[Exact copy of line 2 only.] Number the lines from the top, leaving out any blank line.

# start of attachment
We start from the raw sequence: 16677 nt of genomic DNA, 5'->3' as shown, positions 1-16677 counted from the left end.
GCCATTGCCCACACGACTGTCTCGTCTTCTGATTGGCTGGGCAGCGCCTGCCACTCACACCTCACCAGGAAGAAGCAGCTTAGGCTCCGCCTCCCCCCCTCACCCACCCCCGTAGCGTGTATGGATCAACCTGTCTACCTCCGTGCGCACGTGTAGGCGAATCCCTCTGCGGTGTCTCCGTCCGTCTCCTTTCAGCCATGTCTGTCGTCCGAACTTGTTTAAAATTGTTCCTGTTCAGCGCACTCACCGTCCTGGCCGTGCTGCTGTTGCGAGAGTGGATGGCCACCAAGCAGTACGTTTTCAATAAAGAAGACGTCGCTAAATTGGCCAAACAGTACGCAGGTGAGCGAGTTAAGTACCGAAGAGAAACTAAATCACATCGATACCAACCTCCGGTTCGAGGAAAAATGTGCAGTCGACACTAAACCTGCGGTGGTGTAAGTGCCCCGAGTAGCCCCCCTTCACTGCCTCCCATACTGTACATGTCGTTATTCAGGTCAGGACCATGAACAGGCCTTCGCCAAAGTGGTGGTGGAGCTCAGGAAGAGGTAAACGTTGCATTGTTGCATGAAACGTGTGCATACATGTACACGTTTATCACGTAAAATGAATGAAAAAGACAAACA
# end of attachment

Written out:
GCCATTGCCCACACGACTGTCTCGTCTTCTGATTGGCTGGGCAGCGCCTGCCACTCACACCTCACCAGGAAGAAGCAGCTTAGGCTCCGCCTCCCCCCCTCACCCACCCCCGTAGCGTGTATGGATCAACCTGTCTACCTCCGTGCGCACGTGTAGGCGAATCCCTCTGCGGTGTCTCCGTCCGTCTCCTTTCAGCCATGTCTGTCGTCCGAACTTGTTTAAAATTGTTCCTGTTCAGCGCACTCACCGTCCTGGCCGTGCTGCTGTTGCGAGAGTGGATGGCCACCAAGCAGTACGTTTTCAATAAAGAAGACGTCGCTAAATTGGCCAAACAGTACGCAGGTGAGCGAGTTAAGTACCGAAGAGAAACTAAATCACATCGATACCAACCTCCGGTTCGAGGAAAAATGTGCAGTCGACACTAAACCTGCGGTGGTGTAAGTGCCCCGAGTAGCCCCCCTTCACTGCCTCCCATACTGTACATGTCGTTATTCAGGTCAGGACCATGAACAGGCCTTCGCCAAAGTGGTGGTGGAGCTCAGGAAGAGGTAAACGTTGCATTGTTGCATGAAACGTGTGCATACATGTACACGTTTATCACGTAAAATGAATGAAAAAGACAAACA